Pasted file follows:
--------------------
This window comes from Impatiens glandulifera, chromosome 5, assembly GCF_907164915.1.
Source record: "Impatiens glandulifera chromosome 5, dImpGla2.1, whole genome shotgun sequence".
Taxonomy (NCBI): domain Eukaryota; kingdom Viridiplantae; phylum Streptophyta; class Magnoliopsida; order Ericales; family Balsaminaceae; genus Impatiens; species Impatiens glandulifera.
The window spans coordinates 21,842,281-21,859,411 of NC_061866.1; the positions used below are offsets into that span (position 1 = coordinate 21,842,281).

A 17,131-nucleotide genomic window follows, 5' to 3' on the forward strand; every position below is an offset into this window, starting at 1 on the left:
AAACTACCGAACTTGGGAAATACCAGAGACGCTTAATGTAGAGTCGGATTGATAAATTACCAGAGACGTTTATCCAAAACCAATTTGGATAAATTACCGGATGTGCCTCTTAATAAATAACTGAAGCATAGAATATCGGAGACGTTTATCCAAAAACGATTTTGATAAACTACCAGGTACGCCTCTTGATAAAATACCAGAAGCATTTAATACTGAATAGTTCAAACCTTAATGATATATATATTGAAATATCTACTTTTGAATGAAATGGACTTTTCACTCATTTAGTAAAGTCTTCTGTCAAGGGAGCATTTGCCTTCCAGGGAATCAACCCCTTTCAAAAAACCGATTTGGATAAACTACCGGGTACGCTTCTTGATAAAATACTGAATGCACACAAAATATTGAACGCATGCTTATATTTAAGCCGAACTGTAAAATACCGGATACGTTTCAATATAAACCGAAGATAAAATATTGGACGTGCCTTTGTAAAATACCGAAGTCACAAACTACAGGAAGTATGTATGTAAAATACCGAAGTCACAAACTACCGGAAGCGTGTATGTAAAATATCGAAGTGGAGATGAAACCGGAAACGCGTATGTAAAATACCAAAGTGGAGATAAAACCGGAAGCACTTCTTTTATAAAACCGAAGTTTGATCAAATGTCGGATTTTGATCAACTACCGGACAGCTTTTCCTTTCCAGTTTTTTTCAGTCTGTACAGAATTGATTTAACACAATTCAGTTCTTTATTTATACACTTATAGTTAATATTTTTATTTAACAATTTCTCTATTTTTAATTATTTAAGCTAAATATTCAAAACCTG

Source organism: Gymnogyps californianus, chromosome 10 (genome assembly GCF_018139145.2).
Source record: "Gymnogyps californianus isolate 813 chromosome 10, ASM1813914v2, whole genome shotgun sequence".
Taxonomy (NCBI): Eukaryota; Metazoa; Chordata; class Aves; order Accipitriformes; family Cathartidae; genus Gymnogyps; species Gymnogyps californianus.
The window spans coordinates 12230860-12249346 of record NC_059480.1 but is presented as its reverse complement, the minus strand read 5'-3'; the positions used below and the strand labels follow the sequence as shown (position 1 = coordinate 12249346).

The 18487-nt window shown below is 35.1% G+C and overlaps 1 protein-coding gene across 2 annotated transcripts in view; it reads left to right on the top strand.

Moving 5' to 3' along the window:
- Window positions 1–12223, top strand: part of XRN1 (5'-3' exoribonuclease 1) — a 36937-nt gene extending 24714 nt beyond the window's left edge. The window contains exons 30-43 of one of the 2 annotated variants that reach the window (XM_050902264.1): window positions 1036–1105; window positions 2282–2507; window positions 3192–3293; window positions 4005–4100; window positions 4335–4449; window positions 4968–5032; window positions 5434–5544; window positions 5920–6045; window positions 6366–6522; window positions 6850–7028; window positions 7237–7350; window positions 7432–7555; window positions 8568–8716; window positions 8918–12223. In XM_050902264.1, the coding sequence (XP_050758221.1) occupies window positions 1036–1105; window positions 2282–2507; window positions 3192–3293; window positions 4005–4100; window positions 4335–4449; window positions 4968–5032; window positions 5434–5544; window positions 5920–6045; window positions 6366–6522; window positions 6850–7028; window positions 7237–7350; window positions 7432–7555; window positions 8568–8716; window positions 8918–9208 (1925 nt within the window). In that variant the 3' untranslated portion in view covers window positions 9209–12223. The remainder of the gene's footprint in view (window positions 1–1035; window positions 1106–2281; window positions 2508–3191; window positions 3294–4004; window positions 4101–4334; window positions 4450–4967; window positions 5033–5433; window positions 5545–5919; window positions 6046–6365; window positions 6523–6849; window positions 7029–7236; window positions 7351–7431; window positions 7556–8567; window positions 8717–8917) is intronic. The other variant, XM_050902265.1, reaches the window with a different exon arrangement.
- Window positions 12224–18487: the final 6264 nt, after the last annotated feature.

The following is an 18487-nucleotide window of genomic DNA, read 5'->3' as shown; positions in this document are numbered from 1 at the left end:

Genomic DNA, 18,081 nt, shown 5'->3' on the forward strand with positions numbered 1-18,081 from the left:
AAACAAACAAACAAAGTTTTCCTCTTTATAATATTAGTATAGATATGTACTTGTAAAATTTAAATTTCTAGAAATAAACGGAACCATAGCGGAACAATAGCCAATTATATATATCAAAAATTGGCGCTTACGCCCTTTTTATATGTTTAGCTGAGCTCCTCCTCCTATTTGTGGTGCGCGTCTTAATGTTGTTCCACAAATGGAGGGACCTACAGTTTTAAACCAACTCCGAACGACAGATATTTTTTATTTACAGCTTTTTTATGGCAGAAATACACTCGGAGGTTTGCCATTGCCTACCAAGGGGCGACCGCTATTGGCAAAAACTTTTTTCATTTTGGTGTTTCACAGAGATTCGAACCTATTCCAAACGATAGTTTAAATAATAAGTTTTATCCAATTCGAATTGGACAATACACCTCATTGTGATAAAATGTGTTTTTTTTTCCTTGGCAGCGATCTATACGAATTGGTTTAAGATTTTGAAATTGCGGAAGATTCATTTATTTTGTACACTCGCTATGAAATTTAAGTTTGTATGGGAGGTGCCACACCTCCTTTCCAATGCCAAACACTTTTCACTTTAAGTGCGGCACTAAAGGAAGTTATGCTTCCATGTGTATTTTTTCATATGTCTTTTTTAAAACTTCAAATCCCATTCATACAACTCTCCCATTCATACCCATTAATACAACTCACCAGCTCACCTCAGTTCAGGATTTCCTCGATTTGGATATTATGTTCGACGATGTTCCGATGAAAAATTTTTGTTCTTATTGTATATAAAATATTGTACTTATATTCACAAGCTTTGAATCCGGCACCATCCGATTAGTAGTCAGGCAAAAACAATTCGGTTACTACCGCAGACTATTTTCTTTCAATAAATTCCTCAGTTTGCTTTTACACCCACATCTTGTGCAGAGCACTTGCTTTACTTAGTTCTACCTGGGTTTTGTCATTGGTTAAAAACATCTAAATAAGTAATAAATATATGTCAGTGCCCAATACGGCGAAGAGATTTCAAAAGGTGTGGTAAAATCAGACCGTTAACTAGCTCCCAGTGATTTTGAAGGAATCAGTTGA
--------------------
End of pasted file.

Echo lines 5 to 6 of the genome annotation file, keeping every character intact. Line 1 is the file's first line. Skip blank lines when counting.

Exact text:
A 17,131-nucleotide genomic window follows, 5' to 3' on the forward strand; every position below is an offset into this window, starting at 1 on the left:
AAACTACCGAACTTGGGAAATACCAGAGACGCTTAATGTAGAGTCGGATTGATAAATTACCAGAGACGTTTATCCAAAACCAATTTGGATAAATTACCGGATGTGCCTCTTAATAAATAACTGAAGCATAGAATATCGGAGACGTTTATCCAAAAACGATTTTGATAAACTACCAGGTACGCCTCTTGATAAAATACCAGAAGCATTTAATACTGAATAGTTCAAACCTTAATGATATATATATTGAAATATCTACTTTTGAATGAAATGGACTTTTCACTCATTTAGTAAAGTCTTCTGTCAAGGGAGCATTTGCCTTCCAGGGAATCAACCCCTTTCAAAAAACCGATTTGGATAAACTACCGGGTACGCTTCTTGATAAAATACTGAATGCACACAAAATATTGAACGCATGCTTATATTTAAGCCGAACTGTAAAATACCGGATACGTTTCAATATAAACCGAAGATAAAATATTGGACGTGCCTTTGTAAAATACCGAAGTCACAAACTACAGGAAGTATGTATGTAAAATACCGAAGTCACAAACTACCGGAAGCGTGTATGTAAAATATCGAAGTGGAGATGAAACCGGAAACGCGTATGTAAAATACCAAAGTGGAGATAAAACCGGAAGCACTTCTTTTATAAAACCGAAGTTTGATCAAATGTCGGATTTTGATCAACTACCGGACAGCTTTTCCTTTCCAGTTTTTTTCAGTCTGTACAGAATTGATTTAACACAATTCAGTTCTTTATTTATACACTTATAGTTAATATTTTTATTTAACAATTTCTCTATTTTTAATTATTTAAGCTAAATATTCAAAACCTG